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FINANCE PORTFOLIO COMMITTEE
13 October 2005
AUDITING PROFESSION AMENDMENT BILL: HEARINGS
Acting Chairperson: Mr K Moloto (ANC)
Documents handed out:
Institute of Certified Public Accountants of SA submission: PowerPoint presentation
Institute of Certified Public Accountants of SA submission [.pdf file]
Institute of Certified Public Accountants of SA submission
Deloitte & Touche submission: PowerPoint presentation
Deloitte & Touche written submission (see Appendix)
Deloitte & Touche submission - Appendix
Association of Chartered Certified Accountants submission [document available here shortly]
The Institute of Certified Public Accountants of SA (ICPA) felt that the drafters of the Bill had made a great step forward from previous pieces of legislation. However, the definition of the term ‘public accountant’ in section 41 was confusing. The Bill sought to regulate the external auditing profession, but auditing was only one part of the accounting discipline. To facilitate legitimate business activity while reducing stakeholder abuse; the Bill had to distinguish between auditors and accountants; require strict adherence to auditing standards; ensure the independence of the new regulator, and determine accreditation criteria.
Deloitte and Touche reported that the complexity of financial reporting necessitated multi-disciplinary firms with specialist skills. It was impossible to finalise financial reports with staff that were trained only in accounting or auditing. The definition of ‘reportable irregularities’ had to be changed as there had to be a level of materiality relative to the entity being audited. The ability of auditors to operate within limited liability partnerships had been excluded from the Bill, while this form of protection could be achieved if operating in a company incorporated in terms of the Companies Act.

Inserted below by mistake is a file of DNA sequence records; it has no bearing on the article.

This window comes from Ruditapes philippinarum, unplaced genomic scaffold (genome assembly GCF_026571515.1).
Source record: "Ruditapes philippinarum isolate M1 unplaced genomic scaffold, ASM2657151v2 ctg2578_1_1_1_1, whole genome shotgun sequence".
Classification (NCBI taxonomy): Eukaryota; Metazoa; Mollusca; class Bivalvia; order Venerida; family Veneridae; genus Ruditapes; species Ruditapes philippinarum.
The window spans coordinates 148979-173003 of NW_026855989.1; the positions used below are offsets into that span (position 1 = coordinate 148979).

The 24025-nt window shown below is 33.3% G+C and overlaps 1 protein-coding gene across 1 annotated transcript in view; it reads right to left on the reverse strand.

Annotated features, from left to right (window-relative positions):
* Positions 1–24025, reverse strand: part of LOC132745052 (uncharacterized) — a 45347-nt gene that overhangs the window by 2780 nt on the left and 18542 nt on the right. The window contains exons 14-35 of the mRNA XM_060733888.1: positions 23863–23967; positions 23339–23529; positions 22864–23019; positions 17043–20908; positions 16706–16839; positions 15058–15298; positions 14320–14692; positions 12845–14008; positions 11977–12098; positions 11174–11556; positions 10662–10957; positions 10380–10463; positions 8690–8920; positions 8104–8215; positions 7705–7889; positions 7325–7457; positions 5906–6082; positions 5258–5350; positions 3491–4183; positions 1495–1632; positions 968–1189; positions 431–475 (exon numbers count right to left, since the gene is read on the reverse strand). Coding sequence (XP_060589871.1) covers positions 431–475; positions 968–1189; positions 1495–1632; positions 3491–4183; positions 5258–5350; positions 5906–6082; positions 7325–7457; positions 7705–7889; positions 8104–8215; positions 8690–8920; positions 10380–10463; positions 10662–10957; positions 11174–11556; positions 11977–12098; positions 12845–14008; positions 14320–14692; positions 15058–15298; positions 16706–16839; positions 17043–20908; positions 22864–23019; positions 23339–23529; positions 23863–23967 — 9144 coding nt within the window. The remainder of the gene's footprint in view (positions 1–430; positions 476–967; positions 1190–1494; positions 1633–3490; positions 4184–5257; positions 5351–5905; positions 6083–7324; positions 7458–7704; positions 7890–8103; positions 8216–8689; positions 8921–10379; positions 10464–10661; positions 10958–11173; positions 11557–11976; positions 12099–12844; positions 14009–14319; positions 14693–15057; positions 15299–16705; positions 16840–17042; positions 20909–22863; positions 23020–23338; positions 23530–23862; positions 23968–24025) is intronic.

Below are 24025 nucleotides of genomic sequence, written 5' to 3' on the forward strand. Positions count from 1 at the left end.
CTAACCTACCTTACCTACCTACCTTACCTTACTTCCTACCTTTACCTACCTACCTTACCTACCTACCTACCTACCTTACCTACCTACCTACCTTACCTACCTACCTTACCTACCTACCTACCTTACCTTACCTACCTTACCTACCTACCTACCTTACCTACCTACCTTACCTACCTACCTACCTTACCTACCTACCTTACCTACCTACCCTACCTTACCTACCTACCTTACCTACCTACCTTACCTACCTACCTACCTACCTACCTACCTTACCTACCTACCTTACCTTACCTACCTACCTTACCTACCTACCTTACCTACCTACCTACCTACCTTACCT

KPMG felt clarity was needed on whether the legislature intended to regulate the auditing profession or audits. The composition of the Regulatory Board was worrying. A maximum of 40% had to be registered auditors, but there was not a minimum number. This was different from what other boards looked like internationally. The Board had to be seen to be independent, and so it was worrying that it was funded by those firms it intended to regulate. KPMG also supported Deloitte’s submission regarding the impracticality of the conflict of interest provisions. The Bill did not limit the amount of liability to which auditors were exposed.
The Association of Chartered Certified Accountants (ACCA) said that some of the terms in the Bill confused the roles of the Regulator and the professional bodies. The use of the term ‘training contract’ made completion of education under a registered training contract an absolute requirement for registration as an auditor. This should not be the case. The Board should not set examinations but instead accredit organisations that did set them.
Members asked if the Bill really prohibited unregistered people from providing accountancy services. What would constitute a conflict of interest, and how should it be identified and regulated?
Institute of Certified Public Accountants of SA submission
Mr S Kharwa, ICPA President, said that the Bill drafters had made a great step forward from previous pieces of legislation. It was however unfortunate that some provisions from the Public Accountants and Auditors Act had been included, as it gave the impression that the Bill regulated all financial and non-financial opinions and assurance providers, whereas this was not the intention of the drafters. It was contrary to the stated intention to promote economic growth to ignore the different forms of assurance. A ‘one-size fits all’ approach would hamper small business development.